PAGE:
Friday, February 25, 2011

America the Homely, the Champion of Peanut Butter Cookies, the Bicycler, the Beautiful

First, I need to refute Stuie’s slanderous comment in the “Planning Part I” post.  Let it be known that my driver’s license photo is not ugly…

…but that reminds me of something…

…a dream that I’ve had.  It was a homely dream, but it was fond of good peanut butter cookies, so stay with me.

Three years ago, I spent my summer working at the little deli-café Penny’s Kitchen in my hometown.  I was a waitress that year.  One sunny, skybluepink afternoon, a slow day, I stood, daydreaming at the cash register behind the counter drinking a blueberry, chai smoothie and staring through the huge, storefront windows out into the street. 

Three bicyclers rolled up in front of the restaurant, two guys and a female.  They looked hardcore with their flashy, neon spandex and bike wagons and shiny helmets.  I wanted a shiny helmet, then, too.  They came in and took off their Oakleys.  It became apparent that the trio had received much sun.  They appeared to be in their mid-thirties.  They looked young.

They carried small bags and headed for the bathrooms.  They finished in the potty then found a table near an outlet and plugged in various chargers and pulled out computers.  Once settled, they approached the cash register.

The two guys ordered first.  They spoke in southern accents.  The one guy that maybe looked like Jack London (I’m only guessing, as I don’t know what Jack London looks like) ordered coffee, a turkey club, and a peanut butter cookie.  The other guy, perhaps Jack London’s scruffy, stocky side kick, bought a water, a turkey pesto, and a peanut butter cookie.  They returned to their table.  The female lingered, rigorously investigating the pastry case, cocking her dirty-haired ginger head.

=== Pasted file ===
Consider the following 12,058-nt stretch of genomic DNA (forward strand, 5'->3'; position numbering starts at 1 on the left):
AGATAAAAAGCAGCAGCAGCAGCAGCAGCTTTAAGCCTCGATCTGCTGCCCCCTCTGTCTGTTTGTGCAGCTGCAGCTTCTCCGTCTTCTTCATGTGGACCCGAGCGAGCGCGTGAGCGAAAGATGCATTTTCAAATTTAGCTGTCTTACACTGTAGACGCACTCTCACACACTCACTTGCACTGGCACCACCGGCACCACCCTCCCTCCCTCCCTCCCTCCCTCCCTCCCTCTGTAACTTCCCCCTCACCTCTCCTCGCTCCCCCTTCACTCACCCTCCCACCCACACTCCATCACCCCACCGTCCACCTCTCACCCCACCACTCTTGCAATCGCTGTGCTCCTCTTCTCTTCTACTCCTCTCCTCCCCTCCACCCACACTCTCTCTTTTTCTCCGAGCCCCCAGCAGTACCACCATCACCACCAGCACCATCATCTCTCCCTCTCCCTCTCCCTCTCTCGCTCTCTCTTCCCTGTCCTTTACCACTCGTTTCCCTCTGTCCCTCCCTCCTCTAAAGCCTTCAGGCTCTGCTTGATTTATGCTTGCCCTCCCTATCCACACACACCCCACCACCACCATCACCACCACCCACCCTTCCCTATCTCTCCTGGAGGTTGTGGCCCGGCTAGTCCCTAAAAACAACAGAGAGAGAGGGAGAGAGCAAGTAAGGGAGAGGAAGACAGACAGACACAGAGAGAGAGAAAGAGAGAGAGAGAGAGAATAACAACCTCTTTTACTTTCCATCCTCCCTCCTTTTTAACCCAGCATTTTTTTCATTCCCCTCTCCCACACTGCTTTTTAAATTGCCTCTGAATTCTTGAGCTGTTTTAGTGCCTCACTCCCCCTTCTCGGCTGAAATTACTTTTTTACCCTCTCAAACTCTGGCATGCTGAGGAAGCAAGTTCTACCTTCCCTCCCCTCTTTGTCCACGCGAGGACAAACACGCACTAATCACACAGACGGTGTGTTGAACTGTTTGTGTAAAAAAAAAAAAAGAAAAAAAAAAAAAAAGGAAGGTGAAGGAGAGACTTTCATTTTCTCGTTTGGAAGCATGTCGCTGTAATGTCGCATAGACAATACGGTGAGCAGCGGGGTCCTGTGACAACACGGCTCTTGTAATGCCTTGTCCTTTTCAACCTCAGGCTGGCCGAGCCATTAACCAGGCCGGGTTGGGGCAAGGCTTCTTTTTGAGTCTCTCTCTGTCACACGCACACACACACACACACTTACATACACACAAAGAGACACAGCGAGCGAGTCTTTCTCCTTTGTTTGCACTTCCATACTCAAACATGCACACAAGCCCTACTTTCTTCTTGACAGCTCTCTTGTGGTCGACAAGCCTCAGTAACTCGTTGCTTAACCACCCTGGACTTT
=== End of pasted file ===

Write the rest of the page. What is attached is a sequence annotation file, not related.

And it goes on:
I asked, “You guys bike a long way?”

“Oh, about fifty miles today,” she replied gruffly.

“Whoa.  Long distance trip, eh?  Where you guys start from?”

“Nashville.” And she said that very prettily.  She was very pretty in a way.  “How do your peanut butter cookies compare to your Danishes?  I’d rather have a Danish than an average peanut butter cookie.”
I said that the peanut butter cookies were very good.  That was the truth.

“I’ll have two , then, and I’ll have a pastrami sandwich.”  I stared into her eyes, or, rather, the mono-brow above her eyes—a mono-brow that, not only functioned to eliminate the glare in her eyes, it seemed to dampen sound and improve the surrounding air quality.  “With a side of ranch.”

“That’ll be nine dollars and seven cents.  So you guys just decided to bike from Nashville to northern Michigan?  That’s awesome.”

She smiled a sweet smile.  Her mouth looked like a rusty, mangled saw blade.  She nodded and paid, and I thanked her.  While I put in the order for the food, she took another, quick glance at the pastry case.  She bent to get a better view of the pies on the bottom shelf.  It was likely that she and Babar had similar trouble finding pants that fit.  Maybe, this was a product of her biking.  

She went to her table.  I wondered why the Beach Boys didn’t sing about Redwood-legged, barrel-shaped bicyclers from Nashville in “California Girls.”

I brought the biker gang their food.  They ate, and each bought another peanut butter cookie for the road.  And they rode on.

I was daydreaming again.  I wondered what had attracted me to a girl that may not have had the looks to solicit the fare to cross the Halfpenny Bridge.  It wasn’t a physical attraction, I decided, as I munched on a peanut butter cookie.  She had swag.  And it wasn’t just the troglodyte, Jack London and his side kick had swag, too.  Hell, biker Jack London probably looked like a Klingon.  Just looks, though.  They were all ragged and foreign and beautiful.   They were a part of an unknown America brought to me by bicycle, a wild-haggard America, a noble-vagabond America.  And, then, I realized the dream.